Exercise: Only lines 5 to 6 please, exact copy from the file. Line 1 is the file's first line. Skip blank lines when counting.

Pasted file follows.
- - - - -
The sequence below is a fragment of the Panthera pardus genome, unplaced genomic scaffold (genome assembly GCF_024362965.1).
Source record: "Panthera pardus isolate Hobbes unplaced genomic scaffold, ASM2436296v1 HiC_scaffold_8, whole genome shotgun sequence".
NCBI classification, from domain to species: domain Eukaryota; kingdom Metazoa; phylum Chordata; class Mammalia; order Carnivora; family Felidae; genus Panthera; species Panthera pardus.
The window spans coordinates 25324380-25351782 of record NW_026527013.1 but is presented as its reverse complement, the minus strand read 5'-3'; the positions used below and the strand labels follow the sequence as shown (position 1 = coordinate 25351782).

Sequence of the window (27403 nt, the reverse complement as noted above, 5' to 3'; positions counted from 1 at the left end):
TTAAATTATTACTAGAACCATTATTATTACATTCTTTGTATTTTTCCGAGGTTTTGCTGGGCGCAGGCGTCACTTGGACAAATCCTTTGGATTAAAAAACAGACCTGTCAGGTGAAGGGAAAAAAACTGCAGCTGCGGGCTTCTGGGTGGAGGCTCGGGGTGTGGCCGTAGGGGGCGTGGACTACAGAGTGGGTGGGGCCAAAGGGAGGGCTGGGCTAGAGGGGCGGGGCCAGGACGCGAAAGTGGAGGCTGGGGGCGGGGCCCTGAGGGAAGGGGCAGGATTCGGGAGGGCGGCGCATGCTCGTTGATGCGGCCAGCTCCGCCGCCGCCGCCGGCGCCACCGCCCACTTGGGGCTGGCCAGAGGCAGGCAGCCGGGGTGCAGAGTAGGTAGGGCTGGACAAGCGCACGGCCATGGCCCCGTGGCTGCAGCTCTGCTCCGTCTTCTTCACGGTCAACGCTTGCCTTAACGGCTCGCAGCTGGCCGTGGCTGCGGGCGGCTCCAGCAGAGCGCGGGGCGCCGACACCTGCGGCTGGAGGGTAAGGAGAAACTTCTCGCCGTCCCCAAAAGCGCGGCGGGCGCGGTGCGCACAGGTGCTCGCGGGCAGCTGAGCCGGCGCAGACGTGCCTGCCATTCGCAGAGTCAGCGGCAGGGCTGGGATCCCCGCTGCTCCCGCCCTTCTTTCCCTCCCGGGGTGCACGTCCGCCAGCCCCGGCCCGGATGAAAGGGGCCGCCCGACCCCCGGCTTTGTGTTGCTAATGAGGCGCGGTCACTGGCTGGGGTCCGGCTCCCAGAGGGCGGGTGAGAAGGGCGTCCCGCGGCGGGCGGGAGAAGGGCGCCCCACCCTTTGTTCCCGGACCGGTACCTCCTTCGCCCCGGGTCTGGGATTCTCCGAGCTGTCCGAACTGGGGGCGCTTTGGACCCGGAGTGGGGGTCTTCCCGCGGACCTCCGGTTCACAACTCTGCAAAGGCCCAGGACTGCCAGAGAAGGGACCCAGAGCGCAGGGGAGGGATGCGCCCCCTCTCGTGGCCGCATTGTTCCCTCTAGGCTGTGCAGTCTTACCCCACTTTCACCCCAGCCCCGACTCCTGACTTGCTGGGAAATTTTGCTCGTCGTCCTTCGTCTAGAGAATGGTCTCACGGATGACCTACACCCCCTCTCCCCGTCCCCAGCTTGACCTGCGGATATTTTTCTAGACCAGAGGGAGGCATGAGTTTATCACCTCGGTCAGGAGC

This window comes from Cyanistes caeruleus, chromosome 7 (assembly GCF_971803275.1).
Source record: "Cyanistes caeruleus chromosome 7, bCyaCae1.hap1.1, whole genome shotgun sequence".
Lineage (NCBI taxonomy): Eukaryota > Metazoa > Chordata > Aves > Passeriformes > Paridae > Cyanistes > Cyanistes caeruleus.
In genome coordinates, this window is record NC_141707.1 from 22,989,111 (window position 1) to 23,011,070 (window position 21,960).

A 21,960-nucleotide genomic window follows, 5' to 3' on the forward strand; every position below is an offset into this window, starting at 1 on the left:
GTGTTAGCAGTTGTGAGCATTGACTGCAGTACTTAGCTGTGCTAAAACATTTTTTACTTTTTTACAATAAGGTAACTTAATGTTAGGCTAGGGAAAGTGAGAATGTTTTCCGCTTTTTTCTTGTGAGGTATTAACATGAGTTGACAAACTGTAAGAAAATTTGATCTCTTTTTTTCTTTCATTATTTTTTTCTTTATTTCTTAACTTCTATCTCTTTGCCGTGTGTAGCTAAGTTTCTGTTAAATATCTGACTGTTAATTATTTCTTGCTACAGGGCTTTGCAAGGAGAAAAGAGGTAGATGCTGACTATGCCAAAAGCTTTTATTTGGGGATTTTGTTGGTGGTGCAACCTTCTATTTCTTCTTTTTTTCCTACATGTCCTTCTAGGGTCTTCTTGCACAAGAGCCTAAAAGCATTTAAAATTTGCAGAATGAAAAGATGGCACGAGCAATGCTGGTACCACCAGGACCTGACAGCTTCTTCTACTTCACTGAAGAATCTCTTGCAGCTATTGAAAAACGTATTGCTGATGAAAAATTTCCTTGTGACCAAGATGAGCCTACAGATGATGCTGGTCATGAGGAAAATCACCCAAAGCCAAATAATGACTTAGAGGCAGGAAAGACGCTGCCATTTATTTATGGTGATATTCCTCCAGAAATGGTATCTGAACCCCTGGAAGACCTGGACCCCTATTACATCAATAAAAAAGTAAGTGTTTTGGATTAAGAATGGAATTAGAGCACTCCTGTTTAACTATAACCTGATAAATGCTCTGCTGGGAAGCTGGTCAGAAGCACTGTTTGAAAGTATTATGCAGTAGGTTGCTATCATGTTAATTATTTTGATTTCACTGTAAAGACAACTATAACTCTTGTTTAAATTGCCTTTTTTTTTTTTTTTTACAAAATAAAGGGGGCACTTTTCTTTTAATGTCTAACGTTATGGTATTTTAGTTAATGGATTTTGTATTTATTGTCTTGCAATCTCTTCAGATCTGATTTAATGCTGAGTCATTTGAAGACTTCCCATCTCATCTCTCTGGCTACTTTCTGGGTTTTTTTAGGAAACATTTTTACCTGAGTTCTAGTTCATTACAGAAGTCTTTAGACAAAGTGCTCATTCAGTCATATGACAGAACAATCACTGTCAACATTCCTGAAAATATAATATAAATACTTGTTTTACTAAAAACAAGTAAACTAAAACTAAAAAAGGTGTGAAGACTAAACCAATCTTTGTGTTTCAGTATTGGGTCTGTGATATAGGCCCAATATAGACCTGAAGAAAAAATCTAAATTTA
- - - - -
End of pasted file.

Sequence of the window (27403 nt, the reverse complement as noted above, 5' to 3'; positions counted from 1 at the left end):
TTAAATTATTACTAGAACCATTATTATTACATTCTTTGTATTTTTCCGAGGTTTTGCTGGGCGCAGGCGTCACTTGGACAAATCCTTTGGATTAAAAAACAGACCTGTCAGGTGAAGGGAAAAAAACTGCAGCTGCGGGCTTCTGGGTGGAGGCTCGGGGTGTGGCCGTAGGGGGCGTGGACTACAGAGTGGGTGGGGCCAAAGGGAGGGCTGGGCTAGAGGGGCGGGGCCAGGACGCGAAAGTGGAGGCTGGGGGCGGGGCCCTGAGGGAAGGGGCAGGATTCGGGAGGGCGGCGCATGCTCGTTGATGCGGCCAGCTCCGCCGCCGCCGCCGGCGCCACCGCCCACTTGGGGCTGGCCAGAGGCAGGCAGCCGGGGTGCAGAGTAGGTAGGGCTGGACAAGCGCACGGCCATGGCCCCGTGGCTGCAGCTCTGCTCCGTCTTCTTCACGGTCAACGCTTGCCTTAACGGCTCGCAGCTGGCCGTGGCTGCGGGCGGCTCCAGCAGAGCGCGGGGCGCCGACACCTGCGGCTGGAGGGTAAGGAGAAACTTCTCGCCGTCCCCAAAAGCGCGGCGGGCGCGGTGCGCACAGGTGCTCGCGGGCAGCTGAGCCGGCGCAGACGTGCCTGCCATTCGCAGAGTCAGCGGCAGGGCTGGGATCCCCGCTGCTCCCGCCCTTCTTTCCCTCCCGGGGTGCACGTCCGCCAGCCCCGGCCCGGATGAAAGGGGCCGCCCGACCCCCGGCTTTGTGTTGCTAATGAGGCGCGGTCACTGGCTGGGGTCCGGCTCCCAGAGGGCGGGTGAGAAGGGCGTCCCGCGGCGGGCGGGAGAAGGGCGCCCCACCCTTTGTTCCCGGACCGGTACCTCCTTCGCCCCGGGTCTGGGATTCTCCGAGCTGTCCGAACTGGGGGCGCTTTGGACCCGGAGTGGGGGTCTTCCCGCGGACCTCCGGTTCACAACTCTGCAAAGGCCCAGGACTGCCAGAGAAGGGACCCAGAGCGCAGGGGAGGGATGCGCCCCCTCTCGTGGCCGCATTGTTCCCTCTAGGCTGTGCAGTCTTACCCCACTTTCACCCCAGCCCCGACTCCTGACTTGCTGGGAAATTTTGCTCGTCGTCCTTCGTCTAGAGAATGGTCTCACGGATGACCTACACCCCCTCTCCCCGTCCCCAGCTTGACCTGCGGATATTTTTCTAGACCAGAGGGAGGCATGAGTTTATCACCTCGGTCAGGAGC